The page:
But whenever I call an Igbo/IPOB person aside and ask him or her what the plan is, they usually delve into a tirade of how the current president (the individual) wants to Islamize the entire country, or/and how “Fulani Herdsmen” are determined to exterminate Nigerians in general and Eastern Nigerians in particular. They usually add that the “Northern rulers” want to finish what they started even before the Biafran war.

Most Igbo people do not hide a latent or manifest hatred of this ephemeral group called “The North” or Hausa-Fulani.

As an aside, both terms are meaningless because they are both too wide to define much – except maybe a general direction of hatred. So they are in reality emotional terms – they only have real form except in the mind of the user.

To illustrate to their audience how Igbos have historically “suffered” in the hands of successive Nigerian governments, IPOBians will point out how successive administrations starve the Igbo region of Nigeria of physical infrastructure and political appointments.

These examples also serve to support the argument that since Igbos are hated by Nigerian “powers that be”, Igbos are justified in their position of hating these powers that be who are also their oppressors.

Now there is absolutely nothing wrong with hatred… part of my privilege as a person is the capacity to hate. I am entitled to hate all I want.

However, we will all agree that hatred is not a plan.

Apparently some IPOBian insulted the living bazoozle out of Pete Edochie. Edochie’s crime was pointing out that “Biafra” is landlocked.  Apparently – going by Edochie his interlocutor, poor guy, thought land locked meant land-mass.

While the grievances that ground the call for Biafra seems justified, I think that the challenge of Nigeria negatively affects all ethnic groups in the country. I began with the recent killing and looting by bandits in many communities in Northern Nigeria.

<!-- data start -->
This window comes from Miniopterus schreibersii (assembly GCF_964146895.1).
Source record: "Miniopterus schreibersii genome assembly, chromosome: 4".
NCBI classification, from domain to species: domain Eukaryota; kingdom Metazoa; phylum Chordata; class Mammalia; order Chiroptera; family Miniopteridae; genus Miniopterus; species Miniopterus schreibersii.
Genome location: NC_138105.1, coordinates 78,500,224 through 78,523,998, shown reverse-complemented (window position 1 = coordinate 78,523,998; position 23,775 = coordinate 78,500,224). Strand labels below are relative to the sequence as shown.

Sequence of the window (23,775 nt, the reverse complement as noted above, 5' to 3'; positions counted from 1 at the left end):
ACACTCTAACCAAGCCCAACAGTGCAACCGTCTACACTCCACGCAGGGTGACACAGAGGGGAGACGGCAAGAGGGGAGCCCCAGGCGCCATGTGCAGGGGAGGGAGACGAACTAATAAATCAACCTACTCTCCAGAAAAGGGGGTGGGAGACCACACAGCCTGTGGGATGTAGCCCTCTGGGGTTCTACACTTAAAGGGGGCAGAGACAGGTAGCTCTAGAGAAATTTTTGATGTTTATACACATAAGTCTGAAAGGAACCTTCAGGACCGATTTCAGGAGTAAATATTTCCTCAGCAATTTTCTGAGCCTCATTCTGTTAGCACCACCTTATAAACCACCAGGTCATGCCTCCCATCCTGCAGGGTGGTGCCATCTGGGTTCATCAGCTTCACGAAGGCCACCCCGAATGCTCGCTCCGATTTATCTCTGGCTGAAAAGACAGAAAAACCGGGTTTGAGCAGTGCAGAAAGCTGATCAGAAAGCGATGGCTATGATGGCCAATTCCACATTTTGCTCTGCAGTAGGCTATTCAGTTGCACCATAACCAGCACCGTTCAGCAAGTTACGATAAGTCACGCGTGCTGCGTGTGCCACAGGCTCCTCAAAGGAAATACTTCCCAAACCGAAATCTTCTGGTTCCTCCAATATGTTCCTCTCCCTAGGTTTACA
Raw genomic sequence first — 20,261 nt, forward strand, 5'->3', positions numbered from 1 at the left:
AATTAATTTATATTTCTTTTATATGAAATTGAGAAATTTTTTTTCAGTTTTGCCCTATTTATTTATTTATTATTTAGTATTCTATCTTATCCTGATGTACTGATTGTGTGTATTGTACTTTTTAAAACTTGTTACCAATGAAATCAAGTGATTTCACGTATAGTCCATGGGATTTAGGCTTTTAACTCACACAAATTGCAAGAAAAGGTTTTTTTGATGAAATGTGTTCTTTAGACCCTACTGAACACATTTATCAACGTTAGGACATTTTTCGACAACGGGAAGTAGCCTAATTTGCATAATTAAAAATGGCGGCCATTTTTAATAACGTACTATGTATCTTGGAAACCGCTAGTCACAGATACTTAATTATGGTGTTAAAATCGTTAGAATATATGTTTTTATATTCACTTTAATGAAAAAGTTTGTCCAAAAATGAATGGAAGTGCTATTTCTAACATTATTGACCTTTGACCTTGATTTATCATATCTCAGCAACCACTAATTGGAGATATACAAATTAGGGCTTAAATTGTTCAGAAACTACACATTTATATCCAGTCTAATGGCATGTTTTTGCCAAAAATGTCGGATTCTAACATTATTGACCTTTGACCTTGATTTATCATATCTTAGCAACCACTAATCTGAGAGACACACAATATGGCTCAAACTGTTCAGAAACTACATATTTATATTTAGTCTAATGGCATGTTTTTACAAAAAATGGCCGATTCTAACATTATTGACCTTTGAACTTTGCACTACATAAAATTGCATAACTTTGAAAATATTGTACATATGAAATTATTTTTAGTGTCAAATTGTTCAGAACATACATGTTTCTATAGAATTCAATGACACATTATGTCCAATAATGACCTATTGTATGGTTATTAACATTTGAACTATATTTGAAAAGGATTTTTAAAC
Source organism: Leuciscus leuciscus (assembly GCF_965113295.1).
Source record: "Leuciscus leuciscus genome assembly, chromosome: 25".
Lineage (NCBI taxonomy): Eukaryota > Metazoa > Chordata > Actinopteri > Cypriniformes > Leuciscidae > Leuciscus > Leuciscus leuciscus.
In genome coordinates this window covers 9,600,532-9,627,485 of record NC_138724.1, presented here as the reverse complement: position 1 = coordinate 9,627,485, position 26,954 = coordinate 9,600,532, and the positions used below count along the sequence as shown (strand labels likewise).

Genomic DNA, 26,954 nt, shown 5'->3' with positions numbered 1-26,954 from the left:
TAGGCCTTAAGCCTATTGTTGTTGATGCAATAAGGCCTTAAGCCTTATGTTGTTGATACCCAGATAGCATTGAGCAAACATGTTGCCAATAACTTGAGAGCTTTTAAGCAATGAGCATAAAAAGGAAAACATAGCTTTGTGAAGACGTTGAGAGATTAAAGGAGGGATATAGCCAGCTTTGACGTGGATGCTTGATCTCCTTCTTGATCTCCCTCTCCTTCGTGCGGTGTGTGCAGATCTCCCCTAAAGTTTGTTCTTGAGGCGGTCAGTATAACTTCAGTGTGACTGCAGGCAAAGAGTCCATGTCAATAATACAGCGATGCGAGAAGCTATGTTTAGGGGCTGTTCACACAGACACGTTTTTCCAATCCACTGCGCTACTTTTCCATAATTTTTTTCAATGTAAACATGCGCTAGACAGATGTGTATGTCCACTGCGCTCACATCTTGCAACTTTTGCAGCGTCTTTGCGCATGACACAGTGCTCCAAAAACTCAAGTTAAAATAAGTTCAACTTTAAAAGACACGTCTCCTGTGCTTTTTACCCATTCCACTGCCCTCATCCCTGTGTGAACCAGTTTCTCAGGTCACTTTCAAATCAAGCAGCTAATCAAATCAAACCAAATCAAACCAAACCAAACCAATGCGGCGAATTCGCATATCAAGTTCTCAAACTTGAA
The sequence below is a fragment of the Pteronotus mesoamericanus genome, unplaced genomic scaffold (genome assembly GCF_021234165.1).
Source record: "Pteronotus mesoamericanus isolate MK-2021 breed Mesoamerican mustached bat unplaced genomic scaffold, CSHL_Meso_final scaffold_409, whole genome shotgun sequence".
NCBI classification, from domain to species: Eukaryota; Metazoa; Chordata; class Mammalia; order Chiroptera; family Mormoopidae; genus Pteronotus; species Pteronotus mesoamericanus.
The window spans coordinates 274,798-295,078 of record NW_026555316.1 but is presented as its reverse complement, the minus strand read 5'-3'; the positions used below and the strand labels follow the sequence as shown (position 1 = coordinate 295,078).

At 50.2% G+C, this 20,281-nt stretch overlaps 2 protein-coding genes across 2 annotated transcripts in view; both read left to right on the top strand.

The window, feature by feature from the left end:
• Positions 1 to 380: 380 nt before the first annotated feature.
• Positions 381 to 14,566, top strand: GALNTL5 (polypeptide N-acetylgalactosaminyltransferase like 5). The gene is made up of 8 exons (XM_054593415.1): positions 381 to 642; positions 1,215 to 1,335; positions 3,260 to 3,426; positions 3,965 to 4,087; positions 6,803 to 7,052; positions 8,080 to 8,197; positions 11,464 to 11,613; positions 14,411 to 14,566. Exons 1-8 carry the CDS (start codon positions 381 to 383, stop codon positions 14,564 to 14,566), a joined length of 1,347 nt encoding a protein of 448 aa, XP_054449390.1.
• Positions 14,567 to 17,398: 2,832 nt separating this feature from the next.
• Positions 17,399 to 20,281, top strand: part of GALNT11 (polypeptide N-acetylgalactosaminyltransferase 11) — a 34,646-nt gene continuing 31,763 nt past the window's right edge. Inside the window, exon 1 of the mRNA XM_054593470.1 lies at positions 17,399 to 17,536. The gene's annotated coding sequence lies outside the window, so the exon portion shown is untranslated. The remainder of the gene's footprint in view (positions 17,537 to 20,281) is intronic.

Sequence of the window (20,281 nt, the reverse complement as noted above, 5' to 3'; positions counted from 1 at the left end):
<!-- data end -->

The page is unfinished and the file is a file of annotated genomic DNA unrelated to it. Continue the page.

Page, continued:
In Katsina, which is President Buhari’s home state, there were protests and calls for the resignation of both the president and the state governor.  The protesters felt that this was the hourable thing for both of them to do, because they have shown that they are unable to protect the citizens from banditry. Although the protests were mostly peaceful, billboards of the president and governor were burnt.

In the face of these development, IPOB is strangely silent. I expected that – going by the principle of the enemy of my enemy is my friend – IPOB should become best friends with Katsina Youth Forum who organized the protests and use the momentum to remove President Buhari.

But you see, when you are utterly directionless and planless, you lack the ability to utilize such (or any other) opportunities.

But more importantly, the security challenges in Northern Nigeria reveal that no ethnic group is in a position to claim that “Fulani herdsmen” have come to destroy (or “Islamatize”) them.

The Nigerian herdsmen bandits are “equal opportunity” or “quota system” killers. They will kill and loot from everyone – Muslim, Fulani, Igbo, Hausa, Nupe, whatever – It appears that these bandits would kill Eskimos and Native Americans if they encountered them in the un-policed rural communities in Nigeria.

Nigeria lacks basic infrastructure. We is world famous for power cuts.  No self-respecting Nigerian aspires to end his or her child’s education in Nigeria. This implies that our education is in crisis. Basic WASH – Water Sanitation and Hygene is also lacking in Nigeria. And from the foregoing, it seems that bandits are running wild in Nigeria. All Nigerians – except for the filthy rich – live under these circumstances.

We are all in this sense “marginalized”. Therefore maybe there is no marginalizer. Maybe we simply live in a dysfunctional country. Therefore IPOB is entitled to desire to leave Nigeria. But please do not claim that everyone is living a rich, secure and safe life. No one in Nigeria seems to be living such a life.